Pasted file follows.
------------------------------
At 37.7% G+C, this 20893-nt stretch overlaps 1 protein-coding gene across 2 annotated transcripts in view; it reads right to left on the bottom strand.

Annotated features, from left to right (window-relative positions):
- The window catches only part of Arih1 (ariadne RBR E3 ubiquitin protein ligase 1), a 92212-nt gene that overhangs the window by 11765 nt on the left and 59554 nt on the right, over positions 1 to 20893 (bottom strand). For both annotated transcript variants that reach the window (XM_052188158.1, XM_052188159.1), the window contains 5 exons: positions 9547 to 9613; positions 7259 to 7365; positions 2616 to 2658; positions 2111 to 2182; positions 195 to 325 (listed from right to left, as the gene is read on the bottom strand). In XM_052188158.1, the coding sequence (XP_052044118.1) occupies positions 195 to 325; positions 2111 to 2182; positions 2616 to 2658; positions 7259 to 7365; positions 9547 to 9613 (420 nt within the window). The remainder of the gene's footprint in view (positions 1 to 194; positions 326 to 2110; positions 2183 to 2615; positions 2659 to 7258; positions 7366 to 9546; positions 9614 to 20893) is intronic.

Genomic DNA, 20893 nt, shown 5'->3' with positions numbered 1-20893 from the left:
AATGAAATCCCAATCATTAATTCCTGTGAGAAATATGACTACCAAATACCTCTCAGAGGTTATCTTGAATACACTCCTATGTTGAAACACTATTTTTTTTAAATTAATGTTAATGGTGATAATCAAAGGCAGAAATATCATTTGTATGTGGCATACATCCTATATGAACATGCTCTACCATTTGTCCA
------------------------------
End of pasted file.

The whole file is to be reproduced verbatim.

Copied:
At 37.7% G+C, this 20893-nt stretch overlaps 1 protein-coding gene across 2 annotated transcripts in view; it reads right to left on the bottom strand.

Annotated features, from left to right (window-relative positions):
- The window catches only part of Arih1 (ariadne RBR E3 ubiquitin protein ligase 1), a 92212-nt gene that overhangs the window by 11765 nt on the left and 59554 nt on the right, over positions 1 to 20893 (bottom strand). For both annotated transcript variants that reach the window (XM_052188158.1, XM_052188159.1), the window contains 5 exons: positions 9547 to 9613; positions 7259 to 7365; positions 2616 to 2658; positions 2111 to 2182; positions 195 to 325 (listed from right to left, as the gene is read on the bottom strand). In XM_052188158.1, the coding sequence (XP_052044118.1) occupies positions 195 to 325; positions 2111 to 2182; positions 2616 to 2658; positions 7259 to 7365; positions 9547 to 9613 (420 nt within the window). The remainder of the gene's footprint in view (positions 1 to 194; positions 326 to 2110; positions 2183 to 2615; positions 2659 to 7258; positions 7366 to 9546; positions 9614 to 20893) is intronic.

Genomic DNA, 20893 nt, shown 5'->3' with positions numbered 1-20893 from the left:
AATGAAATCCCAATCATTAATTCCTGTGAGAAATATGACTACCAAATACCTCTCAGAGGTTATCTTGAATACACTCCTATGTTGAAACACTATTTTTTTTAAATTAATGTTAATGGTGATAATCAAAGGCAGAAATATCATTTGTATGTGGCATACATCCTATATGAACATGCTCTACCATTTGTCCA